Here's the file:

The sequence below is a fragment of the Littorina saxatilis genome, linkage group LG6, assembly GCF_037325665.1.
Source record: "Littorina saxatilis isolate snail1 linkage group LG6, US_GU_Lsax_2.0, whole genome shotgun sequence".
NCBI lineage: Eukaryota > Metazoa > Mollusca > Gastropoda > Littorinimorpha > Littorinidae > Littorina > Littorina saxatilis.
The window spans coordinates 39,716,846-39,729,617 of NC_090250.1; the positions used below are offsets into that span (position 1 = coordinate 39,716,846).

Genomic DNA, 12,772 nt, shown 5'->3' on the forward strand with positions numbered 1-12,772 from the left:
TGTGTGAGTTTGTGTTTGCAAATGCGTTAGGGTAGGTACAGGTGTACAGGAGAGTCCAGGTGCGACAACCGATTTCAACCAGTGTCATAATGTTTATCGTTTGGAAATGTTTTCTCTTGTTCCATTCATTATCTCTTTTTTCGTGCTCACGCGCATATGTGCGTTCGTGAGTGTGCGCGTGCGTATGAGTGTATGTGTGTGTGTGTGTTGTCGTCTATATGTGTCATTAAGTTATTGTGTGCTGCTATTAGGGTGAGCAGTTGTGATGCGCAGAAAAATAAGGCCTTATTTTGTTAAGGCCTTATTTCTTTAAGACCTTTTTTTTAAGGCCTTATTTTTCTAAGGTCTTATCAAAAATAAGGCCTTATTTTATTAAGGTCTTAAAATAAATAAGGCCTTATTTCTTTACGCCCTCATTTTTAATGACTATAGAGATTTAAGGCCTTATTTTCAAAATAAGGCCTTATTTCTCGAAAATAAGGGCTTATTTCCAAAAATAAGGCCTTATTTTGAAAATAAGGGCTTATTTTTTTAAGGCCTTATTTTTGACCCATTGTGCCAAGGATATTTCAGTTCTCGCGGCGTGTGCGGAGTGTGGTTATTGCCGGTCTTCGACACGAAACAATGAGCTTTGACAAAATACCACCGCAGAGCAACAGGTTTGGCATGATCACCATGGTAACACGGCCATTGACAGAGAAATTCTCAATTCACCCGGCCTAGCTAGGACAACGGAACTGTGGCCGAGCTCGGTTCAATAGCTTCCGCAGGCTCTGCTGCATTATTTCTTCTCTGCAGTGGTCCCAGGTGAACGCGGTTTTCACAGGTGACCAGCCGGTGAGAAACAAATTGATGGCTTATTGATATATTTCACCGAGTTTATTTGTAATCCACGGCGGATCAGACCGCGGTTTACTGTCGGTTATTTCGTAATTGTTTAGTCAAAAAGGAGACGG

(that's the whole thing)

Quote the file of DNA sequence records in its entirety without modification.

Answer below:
The sequence below is a fragment of the Littorina saxatilis genome, linkage group LG6, assembly GCF_037325665.1.
Source record: "Littorina saxatilis isolate snail1 linkage group LG6, US_GU_Lsax_2.0, whole genome shotgun sequence".
NCBI lineage: Eukaryota > Metazoa > Mollusca > Gastropoda > Littorinimorpha > Littorinidae > Littorina > Littorina saxatilis.
The window spans coordinates 39,716,846-39,729,617 of NC_090250.1; the positions used below are offsets into that span (position 1 = coordinate 39,716,846).

Genomic DNA, 12,772 nt, shown 5'->3' on the forward strand with positions numbered 1-12,772 from the left:
TGTGTGAGTTTGTGTTTGCAAATGCGTTAGGGTAGGTACAGGTGTACAGGAGAGTCCAGGTGCGACAACCGATTTCAACCAGTGTCATAATGTTTATCGTTTGGAAATGTTTTCTCTTGTTCCATTCATTATCTCTTTTTTCGTGCTCACGCGCATATGTGCGTTCGTGAGTGTGCGCGTGCGTATGAGTGTATGTGTGTGTGTGTGTTGTCGTCTATATGTGTCATTAAGTTATTGTGTGCTGCTATTAGGGTGAGCAGTTGTGATGCGCAGAAAAATAAGGCCTTATTTTGTTAAGGCCTTATTTCTTTAAGACCTTTTTTTTAAGGCCTTATTTTTCTAAGGTCTTATCAAAAATAAGGCCTTATTTTATTAAGGTCTTAAAATAAATAAGGCCTTATTTCTTTACGCCCTCATTTTTAATGACTATAGAGATTTAAGGCCTTATTTTCAAAATAAGGCCTTATTTCTCGAAAATAAGGGCTTATTTCCAAAAATAAGGCCTTATTTTGAAAATAAGGGCTTATTTTTTTAAGGCCTTATTTTTGACCCATTGTGCCAAGGATATTTCAGTTCTCGCGGCGTGTGCGGAGTGTGGTTATTGCCGGTCTTCGACACGAAACAATGAGCTTTGACAAAATACCACCGCAGAGCAACAGGTTTGGCATGATCACCATGGTAACACGGCCATTGACAGAGAAATTCTCAATTCACCCGGCCTAGCTAGGACAACGGAACTGTGGCCGAGCTCGGTTCAATAGCTTCCGCAGGCTCTGCTGCATTATTTCTTCTCTGCAGTGGTCCCAGGTGAACGCGGTTTTCACAGGTGACCAGCCGGTGAGAAACAAATTGATGGCTTATTGATATATTTCACCGAGTTTATTTGTAATCCACGGCGGATCAGACCGCGGTTTACTGTCGGTTATTTCGTAATTGTTTAGTCAAAAAGGAGACGG